However, on September 20, NIF appeared to backtrack. Itzik Shanan, NIF-Israel’s director of communications, said that “recent reports about a change in NIF policy are mistaken” (“NIF denies plans to change funding policies,” Jerusalem Post). In an Israeli radio interview, NIF-Israel Director Rachel Liel announced a different formulation, stating that if a grantee “would act, not say something, but act in a significant way against this principle (definition of Israel as a Jewish state), and others of the NIF, I presume that [it] would not receive a grant.” The implications of Liel’s words remain unclear.

Then, in a later JTA story, Sokatch “clarif[ied]” that, in the cases of Adalah or Mada al-Carmel, a text denying Israel’s Jewish character “would have to be central to an organization’s activities in order to result in a suspension of funding, and that NIF would be the one to make the determination over whether or not that threshold had been reached.” This seemed to provide a “back door” which might allow NIF to continue funding for these and other radical political organizations.

Other NIF officials repeated the old formulas. Communications Director Naomi Paiss stated that “we will continue to fund the organizations we have always funded conditional on their continuing to do the excellent work they do,” and “we fund groups with whom we have philosophical disagreements as long as they are furthering our objectives — civil and human rights, social justice, religious pluralism.”

Such contradictory comments from NIF officials have created more confusion than clarity, leaving the question of what, if anything, has actually changed in terms of funding guidelines.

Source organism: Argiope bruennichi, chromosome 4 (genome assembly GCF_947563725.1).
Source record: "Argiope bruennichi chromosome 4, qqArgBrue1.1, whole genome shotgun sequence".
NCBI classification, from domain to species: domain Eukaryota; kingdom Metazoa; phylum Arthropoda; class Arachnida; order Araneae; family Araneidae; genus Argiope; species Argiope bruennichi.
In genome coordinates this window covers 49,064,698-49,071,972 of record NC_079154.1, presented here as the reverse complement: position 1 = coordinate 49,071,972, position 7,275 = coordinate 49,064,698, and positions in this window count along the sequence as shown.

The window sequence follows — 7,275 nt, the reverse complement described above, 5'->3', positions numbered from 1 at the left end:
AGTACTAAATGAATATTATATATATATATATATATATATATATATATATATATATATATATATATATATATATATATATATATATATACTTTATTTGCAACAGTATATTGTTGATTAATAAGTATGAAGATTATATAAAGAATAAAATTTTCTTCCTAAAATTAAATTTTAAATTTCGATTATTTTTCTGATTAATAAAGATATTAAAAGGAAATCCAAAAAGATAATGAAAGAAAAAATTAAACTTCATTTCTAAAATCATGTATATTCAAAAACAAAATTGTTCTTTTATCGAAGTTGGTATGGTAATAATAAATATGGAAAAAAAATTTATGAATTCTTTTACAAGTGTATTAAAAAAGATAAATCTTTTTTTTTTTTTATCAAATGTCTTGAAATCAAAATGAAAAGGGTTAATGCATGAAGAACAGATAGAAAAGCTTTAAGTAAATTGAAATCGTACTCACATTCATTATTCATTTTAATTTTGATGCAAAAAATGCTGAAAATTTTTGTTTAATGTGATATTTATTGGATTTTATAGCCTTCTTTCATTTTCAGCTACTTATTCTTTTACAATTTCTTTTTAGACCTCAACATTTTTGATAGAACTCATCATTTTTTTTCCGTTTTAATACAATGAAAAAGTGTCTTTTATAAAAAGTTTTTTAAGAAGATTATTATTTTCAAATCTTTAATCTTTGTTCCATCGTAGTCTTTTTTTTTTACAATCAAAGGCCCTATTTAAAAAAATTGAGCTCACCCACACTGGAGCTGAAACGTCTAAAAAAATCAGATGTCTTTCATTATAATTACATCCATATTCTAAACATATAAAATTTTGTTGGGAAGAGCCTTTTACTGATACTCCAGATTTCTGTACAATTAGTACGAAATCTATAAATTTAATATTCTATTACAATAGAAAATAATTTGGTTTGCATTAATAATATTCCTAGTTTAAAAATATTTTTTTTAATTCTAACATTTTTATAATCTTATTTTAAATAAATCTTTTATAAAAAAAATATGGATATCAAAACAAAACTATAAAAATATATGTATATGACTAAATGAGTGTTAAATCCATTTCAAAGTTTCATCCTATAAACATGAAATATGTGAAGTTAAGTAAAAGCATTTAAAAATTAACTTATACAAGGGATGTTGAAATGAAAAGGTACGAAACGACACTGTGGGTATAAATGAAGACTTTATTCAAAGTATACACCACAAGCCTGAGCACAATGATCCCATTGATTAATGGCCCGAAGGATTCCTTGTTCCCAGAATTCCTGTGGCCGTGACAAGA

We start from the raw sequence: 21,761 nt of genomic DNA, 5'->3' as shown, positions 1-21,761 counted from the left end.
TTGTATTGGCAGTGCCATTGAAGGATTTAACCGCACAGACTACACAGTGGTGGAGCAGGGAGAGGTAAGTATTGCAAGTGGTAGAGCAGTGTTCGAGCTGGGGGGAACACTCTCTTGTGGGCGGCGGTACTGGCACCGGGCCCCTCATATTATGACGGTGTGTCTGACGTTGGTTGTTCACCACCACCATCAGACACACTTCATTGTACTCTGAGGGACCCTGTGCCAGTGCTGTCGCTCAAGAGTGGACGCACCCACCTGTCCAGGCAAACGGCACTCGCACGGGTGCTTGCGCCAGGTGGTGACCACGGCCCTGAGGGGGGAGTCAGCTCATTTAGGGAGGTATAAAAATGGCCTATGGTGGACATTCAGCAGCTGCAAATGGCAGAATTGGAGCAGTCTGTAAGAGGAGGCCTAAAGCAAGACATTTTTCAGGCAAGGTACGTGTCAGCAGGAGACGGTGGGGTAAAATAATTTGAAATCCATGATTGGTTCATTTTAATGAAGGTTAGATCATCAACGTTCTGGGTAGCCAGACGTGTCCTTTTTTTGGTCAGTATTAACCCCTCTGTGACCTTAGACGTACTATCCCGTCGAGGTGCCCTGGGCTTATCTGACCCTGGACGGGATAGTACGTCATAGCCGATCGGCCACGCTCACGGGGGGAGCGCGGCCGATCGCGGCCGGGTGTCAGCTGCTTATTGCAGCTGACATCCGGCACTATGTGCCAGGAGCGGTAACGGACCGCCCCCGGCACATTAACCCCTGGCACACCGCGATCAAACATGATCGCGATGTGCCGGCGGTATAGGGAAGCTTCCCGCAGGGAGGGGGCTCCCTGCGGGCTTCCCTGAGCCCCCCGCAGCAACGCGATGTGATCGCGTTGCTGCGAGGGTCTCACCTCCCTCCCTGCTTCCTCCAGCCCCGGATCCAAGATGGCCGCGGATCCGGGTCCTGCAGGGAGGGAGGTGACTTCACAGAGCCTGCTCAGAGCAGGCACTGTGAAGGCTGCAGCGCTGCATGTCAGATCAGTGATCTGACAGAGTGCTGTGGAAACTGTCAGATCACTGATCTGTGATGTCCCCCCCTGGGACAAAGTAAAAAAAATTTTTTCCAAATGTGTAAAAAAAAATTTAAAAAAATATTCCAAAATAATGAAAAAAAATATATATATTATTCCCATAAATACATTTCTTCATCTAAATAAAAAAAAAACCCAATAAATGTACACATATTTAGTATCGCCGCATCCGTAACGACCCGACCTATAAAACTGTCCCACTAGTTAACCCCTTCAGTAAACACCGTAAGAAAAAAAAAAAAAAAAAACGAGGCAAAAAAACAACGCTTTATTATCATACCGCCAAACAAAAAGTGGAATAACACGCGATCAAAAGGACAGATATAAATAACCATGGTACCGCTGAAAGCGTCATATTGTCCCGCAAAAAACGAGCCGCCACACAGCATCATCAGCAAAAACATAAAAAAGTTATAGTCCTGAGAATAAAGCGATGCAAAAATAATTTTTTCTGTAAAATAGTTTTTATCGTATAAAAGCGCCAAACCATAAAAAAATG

NGO Monitor’s Analysis

As noted in the Jerusalem Post (“NIF denies plans to change funding policies,” September 20, 2010) and other media reports, including the Hebrew media, NGO Monitor has played a central role in research and analysis on the NIF and on the activities of its grantees. In the JTA (“NIF changes funding guidelines, but what does it mean?” September 21, 2010), Ron Kampeas reported that:

Critics, led by NGO Monitor, an organization set up to track nongovernmental groups it says undermine Israel, said that NIF, wittingly or not, was allowing itself to be sucked into a movement that seeks to delegitimize Israel as racist in the hopes of replacing it with a binational or Palestinian state.

Kampeas quoted NGO Monitor President Gerald Steinberg’s analysis of the developments:

“The question is how is it going to be implemented — when and how — and how the internal battles are going to be resolved,” said Steinberg.

In the wake of the contradictions and confusion from NIF officials, and the evidence of ongoing internal conflict over how to deal with the role that NIF has played in funding NGO delegitimization activities, it is clear that the NIF guidelines remain tentative, at best. Questions over how, when, and whether the NIF will continue to provide funding and legitimacy to NGOs behind the “apartheid,” “one state,” BDS, lawfare, and other campaigns remain as salient as before.

NGO Monitor will continue to provide research and analysis of NIF funding for highly politicized NGOs, in order to give donors, Israeli citizens and elected officials, journalists, and others an independent, reliable and systematic source of information on these important issues.